Accordingly, I concur in the judgment of the Court.

TEAGUE, Judge, dissenting.

There are many things in our criminal justice system and in our statutes that may appear facially to be ridiculous or illogical. But, that does not mean that this Court should legislate when our sole function is to adjudicate.

This statute is mandatory and the majority recognizes this in its opinion, but because it is a "ridiculous" law, by its opinion, we are asked to nullify this Court's past decisions and allow the prosecutor to supplement this record, at this late date, by pulling a document from his file that purports to meet the requirements of the statute. This is not what the statute permits as it requires in part: "... and the consent and approval of the attorney representing the State shall be in writing, signed by him, and filed in the papers of the cause before the defendant enters his plea." (Emphasis underscored.) Where do we draw the line on mandatory statutes? If we, as judges, believe that the law needs changing, then there is a forum approximately 200 yards from our front door called the Legislature where we might go and request the law be changed because it is "ridiculous." But it is not our function to act in the place of that body, which is what the majority asks us to do by this opinion.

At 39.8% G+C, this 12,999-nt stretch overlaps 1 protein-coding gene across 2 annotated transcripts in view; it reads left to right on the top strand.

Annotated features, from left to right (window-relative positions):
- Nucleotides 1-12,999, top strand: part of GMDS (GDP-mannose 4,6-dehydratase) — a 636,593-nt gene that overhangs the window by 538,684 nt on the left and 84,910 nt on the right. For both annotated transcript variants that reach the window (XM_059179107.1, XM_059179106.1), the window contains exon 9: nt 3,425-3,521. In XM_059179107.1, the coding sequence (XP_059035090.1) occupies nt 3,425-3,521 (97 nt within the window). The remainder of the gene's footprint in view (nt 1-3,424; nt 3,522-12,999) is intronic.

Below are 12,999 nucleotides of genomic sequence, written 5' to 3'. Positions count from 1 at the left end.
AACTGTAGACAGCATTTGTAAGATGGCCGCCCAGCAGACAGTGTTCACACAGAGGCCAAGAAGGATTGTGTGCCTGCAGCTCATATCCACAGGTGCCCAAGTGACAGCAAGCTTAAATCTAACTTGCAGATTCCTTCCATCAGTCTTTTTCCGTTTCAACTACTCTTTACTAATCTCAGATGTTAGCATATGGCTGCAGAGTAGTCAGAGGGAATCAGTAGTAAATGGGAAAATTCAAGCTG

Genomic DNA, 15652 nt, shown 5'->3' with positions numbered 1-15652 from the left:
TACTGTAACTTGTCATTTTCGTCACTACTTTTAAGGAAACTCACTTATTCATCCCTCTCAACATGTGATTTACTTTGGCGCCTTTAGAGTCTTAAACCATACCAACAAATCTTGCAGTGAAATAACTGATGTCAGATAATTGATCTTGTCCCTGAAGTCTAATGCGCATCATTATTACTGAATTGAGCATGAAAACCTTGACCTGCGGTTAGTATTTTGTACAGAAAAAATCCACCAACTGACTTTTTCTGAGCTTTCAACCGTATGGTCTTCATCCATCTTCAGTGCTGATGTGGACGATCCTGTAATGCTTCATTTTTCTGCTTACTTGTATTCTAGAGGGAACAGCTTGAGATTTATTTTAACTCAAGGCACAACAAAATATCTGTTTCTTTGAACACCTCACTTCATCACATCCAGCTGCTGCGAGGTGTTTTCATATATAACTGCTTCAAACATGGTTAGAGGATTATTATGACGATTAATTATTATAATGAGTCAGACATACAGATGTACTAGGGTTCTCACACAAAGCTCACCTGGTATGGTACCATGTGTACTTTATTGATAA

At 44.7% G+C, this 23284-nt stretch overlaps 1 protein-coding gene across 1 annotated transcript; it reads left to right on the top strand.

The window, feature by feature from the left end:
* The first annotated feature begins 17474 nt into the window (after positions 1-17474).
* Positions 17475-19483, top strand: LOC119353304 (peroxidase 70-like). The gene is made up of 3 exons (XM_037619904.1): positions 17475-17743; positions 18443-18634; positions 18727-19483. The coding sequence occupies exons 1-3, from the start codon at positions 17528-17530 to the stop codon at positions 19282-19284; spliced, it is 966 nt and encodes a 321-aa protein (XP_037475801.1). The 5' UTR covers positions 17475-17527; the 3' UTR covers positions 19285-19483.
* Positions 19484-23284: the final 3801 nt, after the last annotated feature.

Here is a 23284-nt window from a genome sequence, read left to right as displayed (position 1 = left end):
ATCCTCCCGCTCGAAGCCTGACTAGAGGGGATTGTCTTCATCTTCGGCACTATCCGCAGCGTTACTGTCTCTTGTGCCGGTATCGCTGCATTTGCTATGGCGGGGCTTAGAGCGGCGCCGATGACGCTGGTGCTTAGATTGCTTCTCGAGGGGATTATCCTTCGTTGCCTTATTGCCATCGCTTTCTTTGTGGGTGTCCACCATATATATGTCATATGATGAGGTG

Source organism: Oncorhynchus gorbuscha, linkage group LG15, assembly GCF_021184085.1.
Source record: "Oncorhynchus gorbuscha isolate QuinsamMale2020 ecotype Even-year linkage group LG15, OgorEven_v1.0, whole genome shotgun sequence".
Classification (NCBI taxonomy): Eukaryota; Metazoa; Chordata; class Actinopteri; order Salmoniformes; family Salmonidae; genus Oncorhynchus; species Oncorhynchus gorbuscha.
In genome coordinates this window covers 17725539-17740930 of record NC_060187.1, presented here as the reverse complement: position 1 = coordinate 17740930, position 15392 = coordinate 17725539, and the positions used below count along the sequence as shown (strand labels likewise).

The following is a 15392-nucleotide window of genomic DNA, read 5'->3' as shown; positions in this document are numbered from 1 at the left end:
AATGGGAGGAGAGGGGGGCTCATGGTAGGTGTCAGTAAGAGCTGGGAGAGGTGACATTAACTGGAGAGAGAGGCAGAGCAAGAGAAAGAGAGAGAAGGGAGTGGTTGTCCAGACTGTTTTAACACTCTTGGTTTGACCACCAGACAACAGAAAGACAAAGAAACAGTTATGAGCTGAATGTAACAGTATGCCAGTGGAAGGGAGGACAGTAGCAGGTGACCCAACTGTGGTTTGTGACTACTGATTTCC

When a statute mandatorily requires a written waiver to be signed by the prosecuting attorney, but there is, as here, no evidence indicating that such waiver was signed and filed in the papers of the cause, the conviction should be reversed, if the case is on direct appeal, or a post conviction writ of habeas corpus should be granted if the issue is raised collaterally. That is what the statute demands and we have no power or authority to change that law, albeit its ridiculousness.